[Blog Post] - Understanding RMDs | The Retirement Planning Group

As you prepare for retirement, you may be wondering about the many financial decisions that come with this new stage of life. One crucial aspect of retirement planning is understanding Required Minimum Distributions (RMDs). In this blog, we’ll cover what RMDs are, who needs to take them, and strategies for managing them to ensure you’re on track for a successful retirement. 

What is a Required Minimum Distribution (RMD) and How Does it Work?

RMD is a minimum amount that the IRS requires you to withdraw annually from your tax-deferred retirement accounts. The goal is to ensure that you don’t leave your money in these accounts forever and eventually pay taxes on it. 

Who is Required to take RMDs?

Individuals who have certain tax-deferred retirement accounts such as Traditional IRAs, SEP IRAs, SIMPLE IRAs, 401(k)s, 403(b)s, and other defined contribution plans are required to take RMDs. It is important to note that Roth IRAs don’t have RMDs since they are funded with after-tax dollars. 

Our Required Minimum Distribution flowchart will help you understand whether you need to take your RMD or if you can delay it. 

When do RMDs Have to be Taken?

If you were born on or before June 30, 1949, you were required to start taking RMDs at age 70 1/2. But if you were born on or after July 1, 1949, the age limit was extended to 72. Here are some essential dates to keep in mind:

  • April 1 of the year following the year you turn 72 is the first RMD deadline for most people. 
  • For subsequent years, the deadline is December 31. 
  • If you delay taking your first RMD until April 1 of the following year you turn 72, you’ll need to take two RMDs in that year. 

Consequences of Not Taking RMDs

Failing to take RMDs can result in a hefty tax penalty. The IRS charges a penalty of 25% and can be reduced to 10% if the IRA owner makes up the RMD in a timely manner. Additionally, if you inherited a tax-deferred account, you’ll also be subject to RMDs. The RMD rules differ slightly from the original account owner’s rules, so be sure to speak with a financial advisor to ensure you’re meeting the requirements. 

How to Calculate RMDs

Calculating your RMD can be a bit complex, but it’s essential to make sure you withdraw the correct amount. The amount you’re required to withdraw is based on the balance in your tax-deferred retirement account and your life expectancy.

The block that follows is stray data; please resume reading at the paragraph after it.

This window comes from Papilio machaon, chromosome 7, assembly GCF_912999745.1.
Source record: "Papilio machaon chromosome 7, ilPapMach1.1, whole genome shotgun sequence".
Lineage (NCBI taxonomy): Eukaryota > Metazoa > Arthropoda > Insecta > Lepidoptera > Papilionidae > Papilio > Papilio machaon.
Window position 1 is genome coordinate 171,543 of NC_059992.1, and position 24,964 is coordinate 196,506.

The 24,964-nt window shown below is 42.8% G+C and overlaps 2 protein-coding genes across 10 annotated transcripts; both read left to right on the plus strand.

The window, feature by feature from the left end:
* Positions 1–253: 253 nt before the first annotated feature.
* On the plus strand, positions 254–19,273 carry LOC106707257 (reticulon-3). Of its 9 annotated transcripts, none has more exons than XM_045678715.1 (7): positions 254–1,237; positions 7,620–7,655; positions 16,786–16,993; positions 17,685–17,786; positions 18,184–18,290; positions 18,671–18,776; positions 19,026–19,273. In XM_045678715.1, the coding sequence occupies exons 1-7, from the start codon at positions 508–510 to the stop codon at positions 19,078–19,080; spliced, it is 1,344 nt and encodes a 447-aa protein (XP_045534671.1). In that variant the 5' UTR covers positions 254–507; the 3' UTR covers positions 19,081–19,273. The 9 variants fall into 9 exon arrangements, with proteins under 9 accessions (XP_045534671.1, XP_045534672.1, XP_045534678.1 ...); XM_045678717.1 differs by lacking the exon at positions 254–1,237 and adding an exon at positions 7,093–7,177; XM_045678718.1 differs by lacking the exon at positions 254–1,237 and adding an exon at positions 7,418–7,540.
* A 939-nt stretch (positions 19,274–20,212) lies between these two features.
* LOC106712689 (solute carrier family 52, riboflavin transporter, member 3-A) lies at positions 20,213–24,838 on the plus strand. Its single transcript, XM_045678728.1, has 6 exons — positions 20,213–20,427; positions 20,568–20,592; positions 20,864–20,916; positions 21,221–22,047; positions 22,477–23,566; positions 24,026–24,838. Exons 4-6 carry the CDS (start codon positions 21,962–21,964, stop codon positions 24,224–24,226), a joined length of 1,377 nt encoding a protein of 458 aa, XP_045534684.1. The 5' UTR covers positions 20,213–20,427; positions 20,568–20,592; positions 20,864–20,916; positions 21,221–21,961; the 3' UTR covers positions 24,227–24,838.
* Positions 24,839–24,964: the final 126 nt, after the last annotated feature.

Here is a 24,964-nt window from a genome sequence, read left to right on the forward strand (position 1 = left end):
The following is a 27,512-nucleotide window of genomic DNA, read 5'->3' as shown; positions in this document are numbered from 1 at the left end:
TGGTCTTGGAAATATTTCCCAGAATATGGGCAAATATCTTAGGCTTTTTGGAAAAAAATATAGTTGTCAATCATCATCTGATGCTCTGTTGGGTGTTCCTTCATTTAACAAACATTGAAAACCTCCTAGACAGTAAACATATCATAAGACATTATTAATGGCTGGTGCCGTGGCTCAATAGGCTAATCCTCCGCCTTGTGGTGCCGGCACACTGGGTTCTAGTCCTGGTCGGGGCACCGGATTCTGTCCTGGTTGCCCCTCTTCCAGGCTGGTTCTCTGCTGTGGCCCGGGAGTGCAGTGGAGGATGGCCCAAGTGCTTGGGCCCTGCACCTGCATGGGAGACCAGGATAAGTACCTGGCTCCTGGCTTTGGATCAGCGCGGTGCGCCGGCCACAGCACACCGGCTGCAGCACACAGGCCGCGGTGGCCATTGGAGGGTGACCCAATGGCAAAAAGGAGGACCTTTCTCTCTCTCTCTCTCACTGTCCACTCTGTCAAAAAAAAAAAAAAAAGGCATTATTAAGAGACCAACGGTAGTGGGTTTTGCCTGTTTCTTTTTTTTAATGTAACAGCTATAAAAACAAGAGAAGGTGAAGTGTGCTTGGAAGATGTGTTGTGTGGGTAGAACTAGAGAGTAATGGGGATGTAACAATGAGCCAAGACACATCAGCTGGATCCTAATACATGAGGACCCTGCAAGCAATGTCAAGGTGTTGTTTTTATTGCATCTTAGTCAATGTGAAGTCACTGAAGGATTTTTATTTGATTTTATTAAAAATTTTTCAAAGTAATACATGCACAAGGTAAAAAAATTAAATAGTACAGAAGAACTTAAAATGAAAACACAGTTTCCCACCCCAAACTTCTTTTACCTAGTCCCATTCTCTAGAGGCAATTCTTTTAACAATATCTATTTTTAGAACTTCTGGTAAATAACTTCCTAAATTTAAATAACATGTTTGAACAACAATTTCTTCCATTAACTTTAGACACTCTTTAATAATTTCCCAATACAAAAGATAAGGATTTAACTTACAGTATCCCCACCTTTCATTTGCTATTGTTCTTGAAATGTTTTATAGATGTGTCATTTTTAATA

The IRS provides three methods for calculating your RMD: the Uniform Lifetime Table, the Joint Life and Last Survivor Table, and the Single Life Expectancy Table. Most individuals use the Uniform Lifetime Table, which is based on the account holder’s age and life expectancy. The Joint Life and Last Survivor Table is used if the account owner’s spouse is the sole beneficiary and is more than ten years younger than the account owner. The Single Life Expectancy Table is used by beneficiaries of an inherited account. 

The Uniform Lifetime Table takes into account your age and the account balance you need to withdraw. 

For example, if you’re 75 years old with a $500,000 Traditional IRA balance at the end of the previous year, your RMD for that year would be $21,739.13. This amount is calculated by dividing the account balance by the distribution period factor from the Uniform Lifetime Table. 

It’s important to note that if you have multiple tax-deferred retirement accounts, you’ll need to calculate the RMD for each account separately. 

Strategies for Managing RMDs

Managing RMDs can be overwhelming, especially if you have multiple tax-deferred accounts with varying RMD amounts. Here are some strategies to help you manage your RMDs and maximize your retirement income:

  • Consolidate your Accounts: consider consolidating your retirement accounts into one account to simplify your RMD calculations and make it easier to manage your retirement income. 
  • Plan for Taxes: RMDs are taxable income, so it’s essential to plan for taxes when taking your distributions. Speak with a financial advisor to determine the best tax planning strategies for your situation. 
  • Consider Donating your RMD: if you don’t need your RMD for living expenses, consider donating it to a charity or non-profit organization. Qualified charitable distributions (QCDs) allow you to donate up to $100,000 from your IRA directly to a qualified charity without incurring taxes on the distribution. 
  • Re-invest your RMD: if you don’t need your RMD for living expenses, you have enough earned income for the year to cover the contribution, and you don’t exceed the income limits consider reinvesting it in a taxable account or using it to fund a Roth IRA to minimize taxes in the future.

Final Thoughts

Understanding RMDs is a crucial step in planning for retirement. RMDs ensure that individuals withdraw a minimum amount annually from their tax-deferred retirement accounts and pay taxes on them eventually. Knowing who is required to take RMDs and when they have to be taken is essential to avoid hefty tax penalities. Calculating RMDs can be complex, but using the Uniform Lifetime Table is the most common method. As you approach retirement, be sure to speak with a financial advisor to ensure that you’re on track for a successful retirement and that your RMDs are managed efficiently.

To learn more about RMDs and how to manage them, schedule your free 10-minute guidance call. During this call, our team will be happy to answer any questions you have!